The impact of digital on organisations has been well documented over the years. Some would argue that the answer to the question “What is digital?” is customer-centricity, and that everything that an organisation does is about serving the customer. How then can some organisations still be getting it so wrong? The land grab for customers started in 2009, fuelled by organisations embracing the new model of ‘Customer-Centricity’ which meant putting the customer experience front and centre in everything they do.
It is surprising then that in this day and age there are organisations that still get their approach to customers so wrong. Even when faced with the prospect of losing a sale they are unable to flex their processes or approach to turn around a poor customer experience to rescue a sale. Deloitte’s customer-centricity report of 2014 stated that organisations that were customer-centric were 60% more profitable than those who are not.
For example, below are two recent examples of organisations in the same sector but two wholly different customer experiences:
A Good Experience
The first is a well-known brand of beautiful cookers. After buying the cooker, I was contacted three times before it was delivered to confirm the date, the time, check accessibility for delivery, and was offered flexibility on when they would arrive. The cooker arrived on time, they connected it, took away the packaging and were delightful to deal with. Over the subsequent two months, I was contacted by their customer services team to check everything was working, that I was happy with the product and that I was enjoying using it. A delightful experience and I can’t recommend Rangemaster enough!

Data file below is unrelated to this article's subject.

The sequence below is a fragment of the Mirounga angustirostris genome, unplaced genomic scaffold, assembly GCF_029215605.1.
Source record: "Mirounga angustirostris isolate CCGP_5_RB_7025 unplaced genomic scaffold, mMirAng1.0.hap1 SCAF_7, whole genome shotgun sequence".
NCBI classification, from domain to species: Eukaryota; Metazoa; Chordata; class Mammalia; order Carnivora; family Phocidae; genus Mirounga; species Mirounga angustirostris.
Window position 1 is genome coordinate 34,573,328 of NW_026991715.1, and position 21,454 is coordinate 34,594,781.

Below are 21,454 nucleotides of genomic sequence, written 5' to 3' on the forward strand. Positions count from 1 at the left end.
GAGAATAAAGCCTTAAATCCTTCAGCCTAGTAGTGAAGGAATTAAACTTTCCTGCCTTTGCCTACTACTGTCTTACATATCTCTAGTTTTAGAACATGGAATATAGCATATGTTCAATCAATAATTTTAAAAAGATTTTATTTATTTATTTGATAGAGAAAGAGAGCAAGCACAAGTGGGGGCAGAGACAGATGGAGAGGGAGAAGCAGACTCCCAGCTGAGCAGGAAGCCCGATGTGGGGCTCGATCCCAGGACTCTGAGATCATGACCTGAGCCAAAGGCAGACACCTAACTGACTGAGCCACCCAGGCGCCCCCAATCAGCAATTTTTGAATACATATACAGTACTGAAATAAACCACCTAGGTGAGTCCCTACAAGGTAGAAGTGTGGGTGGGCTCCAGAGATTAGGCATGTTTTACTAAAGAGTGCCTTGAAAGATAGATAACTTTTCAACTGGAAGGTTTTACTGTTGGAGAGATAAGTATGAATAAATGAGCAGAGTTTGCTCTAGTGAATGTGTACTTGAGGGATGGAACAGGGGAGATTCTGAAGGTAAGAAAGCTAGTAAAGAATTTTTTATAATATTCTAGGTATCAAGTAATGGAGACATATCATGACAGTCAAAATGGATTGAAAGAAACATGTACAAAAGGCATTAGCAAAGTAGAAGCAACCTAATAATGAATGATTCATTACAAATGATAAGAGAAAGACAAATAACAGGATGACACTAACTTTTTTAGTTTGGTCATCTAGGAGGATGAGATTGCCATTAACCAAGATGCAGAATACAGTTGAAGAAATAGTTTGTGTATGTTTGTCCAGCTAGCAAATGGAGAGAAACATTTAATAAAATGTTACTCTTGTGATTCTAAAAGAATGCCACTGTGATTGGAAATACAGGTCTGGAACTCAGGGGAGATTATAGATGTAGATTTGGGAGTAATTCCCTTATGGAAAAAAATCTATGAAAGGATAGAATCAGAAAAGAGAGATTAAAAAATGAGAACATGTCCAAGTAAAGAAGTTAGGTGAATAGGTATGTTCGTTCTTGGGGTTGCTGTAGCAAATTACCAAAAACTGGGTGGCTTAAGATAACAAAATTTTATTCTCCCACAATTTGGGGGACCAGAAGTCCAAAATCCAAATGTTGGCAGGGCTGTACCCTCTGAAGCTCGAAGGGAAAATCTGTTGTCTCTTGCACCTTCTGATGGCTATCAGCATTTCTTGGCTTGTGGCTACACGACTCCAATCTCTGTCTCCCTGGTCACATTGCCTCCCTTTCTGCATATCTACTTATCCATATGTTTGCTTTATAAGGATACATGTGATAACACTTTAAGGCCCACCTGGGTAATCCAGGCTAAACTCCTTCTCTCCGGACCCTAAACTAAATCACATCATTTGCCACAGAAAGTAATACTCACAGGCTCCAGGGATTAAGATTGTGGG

A Bad Experience
The second is a well known online retailer. After ordering the product and paying for it, I was told when they would deliver the item. I informed them that we would not be in that day but they turned up anyway! I tried to reschedule and was told they only delivered on Tuesdays and Saturdays and would arrive sometime between 8.00am and 5.00pm. There were no other days they could do as those were the days they delivered to our area. The worse part was that the limited delivery schedule was not communicated at the time of purchase, and even when faced with losing the sale the front-line representative did not have the authority to find a solution. So a refund was given and a sale lost.
Customer expectations are so high now that as soon as one company innovates, its innovation is rapidly expected to be the industry norm. Anyone not keeping pace risks looking either outdated or a barrier to an otherwise seamless experience. For example, DPD initially championed the text message with your delivery driver name and the specific hour slot they would be there. All other logistics businesses then had to follow suit. Even the Royal Mail email or message you with delivery times! I am baffled how a pure play e-commerce organisation can still think it is not commercial suicide to be so rigid in their processes that they would lose a sale, lose future custom from that person and incur the negative consequences of the subsequent retelling of the story.
Being digital is about being customer-centric. It’s understanding that it’s not about the product you are selling but the whole experience and service you are offering. Professor Venkatraman recently gave a presentation at our digital breakfast to fifty senior executives in which he vehemently stressed the need for organisations to put the customer at the heart of everything they do. Companies that stand still are in danger of being overtaken by the ‘Digital Giants’; the Facebooks, Amazons, and Googles of the world, for whom enabling the customer is at their very core. In this digital age, not doing anything can be the biggest risk of all.